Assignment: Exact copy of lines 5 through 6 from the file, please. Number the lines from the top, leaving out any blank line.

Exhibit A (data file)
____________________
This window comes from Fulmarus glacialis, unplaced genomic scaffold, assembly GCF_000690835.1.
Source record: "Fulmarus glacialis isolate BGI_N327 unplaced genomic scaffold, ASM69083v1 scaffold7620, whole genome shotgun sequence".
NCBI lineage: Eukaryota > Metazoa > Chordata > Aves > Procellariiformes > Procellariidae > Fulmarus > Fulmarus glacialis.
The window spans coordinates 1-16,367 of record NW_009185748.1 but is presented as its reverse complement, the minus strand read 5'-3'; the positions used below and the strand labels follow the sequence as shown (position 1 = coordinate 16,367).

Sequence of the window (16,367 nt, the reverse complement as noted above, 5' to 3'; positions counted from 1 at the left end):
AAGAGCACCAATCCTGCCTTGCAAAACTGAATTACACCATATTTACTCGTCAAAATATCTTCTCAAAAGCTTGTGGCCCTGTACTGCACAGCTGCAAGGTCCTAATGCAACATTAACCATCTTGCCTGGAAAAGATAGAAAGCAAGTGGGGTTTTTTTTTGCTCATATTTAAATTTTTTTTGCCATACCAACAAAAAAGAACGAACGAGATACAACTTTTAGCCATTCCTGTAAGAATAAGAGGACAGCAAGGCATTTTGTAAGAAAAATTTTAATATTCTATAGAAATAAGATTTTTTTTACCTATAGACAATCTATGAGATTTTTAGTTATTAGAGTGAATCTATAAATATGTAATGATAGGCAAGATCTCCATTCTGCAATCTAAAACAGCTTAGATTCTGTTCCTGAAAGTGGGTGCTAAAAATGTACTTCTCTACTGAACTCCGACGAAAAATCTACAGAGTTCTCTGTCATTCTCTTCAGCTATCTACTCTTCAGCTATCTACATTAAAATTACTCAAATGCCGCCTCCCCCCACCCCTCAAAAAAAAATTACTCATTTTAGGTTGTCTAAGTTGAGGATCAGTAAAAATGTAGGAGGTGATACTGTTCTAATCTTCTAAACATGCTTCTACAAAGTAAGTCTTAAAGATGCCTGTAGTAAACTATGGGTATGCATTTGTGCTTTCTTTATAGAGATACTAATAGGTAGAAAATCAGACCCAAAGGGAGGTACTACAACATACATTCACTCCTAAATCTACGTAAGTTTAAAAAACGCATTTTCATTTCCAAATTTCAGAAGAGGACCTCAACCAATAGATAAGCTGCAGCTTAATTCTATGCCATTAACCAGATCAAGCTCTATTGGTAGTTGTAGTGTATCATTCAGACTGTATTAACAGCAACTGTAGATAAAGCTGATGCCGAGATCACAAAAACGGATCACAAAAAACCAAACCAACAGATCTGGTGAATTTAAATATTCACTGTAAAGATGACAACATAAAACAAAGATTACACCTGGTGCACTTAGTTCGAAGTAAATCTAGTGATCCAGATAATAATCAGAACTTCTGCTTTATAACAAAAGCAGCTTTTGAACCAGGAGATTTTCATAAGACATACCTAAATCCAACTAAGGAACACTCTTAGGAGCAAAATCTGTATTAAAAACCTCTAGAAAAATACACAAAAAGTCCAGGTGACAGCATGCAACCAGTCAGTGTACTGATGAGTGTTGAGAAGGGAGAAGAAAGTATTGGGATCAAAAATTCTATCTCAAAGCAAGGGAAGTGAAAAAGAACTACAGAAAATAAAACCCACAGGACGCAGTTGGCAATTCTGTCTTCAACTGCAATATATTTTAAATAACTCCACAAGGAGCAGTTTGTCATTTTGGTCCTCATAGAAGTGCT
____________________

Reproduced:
Sequence of the window (16,367 nt, the reverse complement as noted above, 5' to 3'; positions counted from 1 at the left end):
AAGAGCACCAATCCTGCCTTGCAAAACTGAATTACACCATATTTACTCGTCAAAATATCTTCTCAAAAGCTTGTGGCCCTGTACTGCACAGCTGCAAGGTCCTAATGCAACATTAACCATCTTGCCTGGAAAAGATAGAAAGCAAGTGGGGTTTTTTTTTGCTCATATTTAAATTTTTTTTGCCATACCAACAAAAAAGAACGAACGAGATACAACTTTTAGCCATTCCTGTAAGAATAAGAGGACAGCAAGGCATTTTGTAAGAAAAATTTTAATATTCTATAGAAATAAGATTTTTTTTACCTATAGACAATCTATGAGATTTTTAGTTATTAGAGTGAATCTATAAATATGTAATGATAGGCAAGATCTCCATTCTGCAATCTAAAACAGCTTAGATTCTGTTCCTGAAAGTGGGTGCTAAAAATGTACTTCTCTACTGAACTCCGACGAAAAATCTACAGAGTTCTCTGTCATTCTCTTCAGCTATCTACTCTTCAGCTATCTACATTAAAATTACTCAAATGCCGCCTCCCCCCACCCCTCAAAAAAAAATTACTCATTTTAGGTTGTCTAAGTTGAGGATCAGTAAAAATGTAGGAGGTGATACTGTTCTAATCTTCTAAACATGCTTCTACAAAGTAAGTCTTAAAGATGCCTGTAGTAAACTATGGGTATGCATTTGTGCTTTCTTTATAGAGATACTAATAGGTAGAAAATCAGACCCAAAGGGAGGTACTACAACATACATTCACTCCTAAATCTACGTAAGTTTAAAAAACGCATTTTCATTTCCAAATTTCAGAAGAGGACCTCAACCAATAGATAAGCTGCAGCTTAATTCTATGCCATTAACCAGATCAAGCTCTATTGGTAGTTGTAGTGTATCATTCAGACTGTATTAACAGCAACTGTAGATAAAGCTGATGCCGAGATCACAAAAACGGATCACAAAAAACCAAACCAACAGATCTGGTGAATTTAAATATTCACTGTAAAGATGACAACATAAAACAAAGATTACACCTGGTGCACTTAGTTCGAAGTAAATCTAGTGATCCAGATAATAATCAGAACTTCTGCTTTATAACAAAAGCAGCTTTTGAACCAGGAGATTTTCATAAGACATACCTAAATCCAACTAAGGAACACTCTTAGGAGCAAAATCTGTATTAAAAACCTCTAGAAAAATACACAAAAAGTCCAGGTGACAGCATGCAACCAGTCAGTGTACTGATGAGTGTTGAGAAGGGAGAAGAAAGTATTGGGATCAAAAATTCTATCTCAAAGCAAGGGAAGTGAAAAAGAACTACAGAAAATAAAACCCACAGGACGCAGTTGGCAATTCTGTCTTCAACTGCAATATATTTTAAATAACTCCACAAGGAGCAGTTTGTCATTTTGGTCCTCATAGAAGTGCT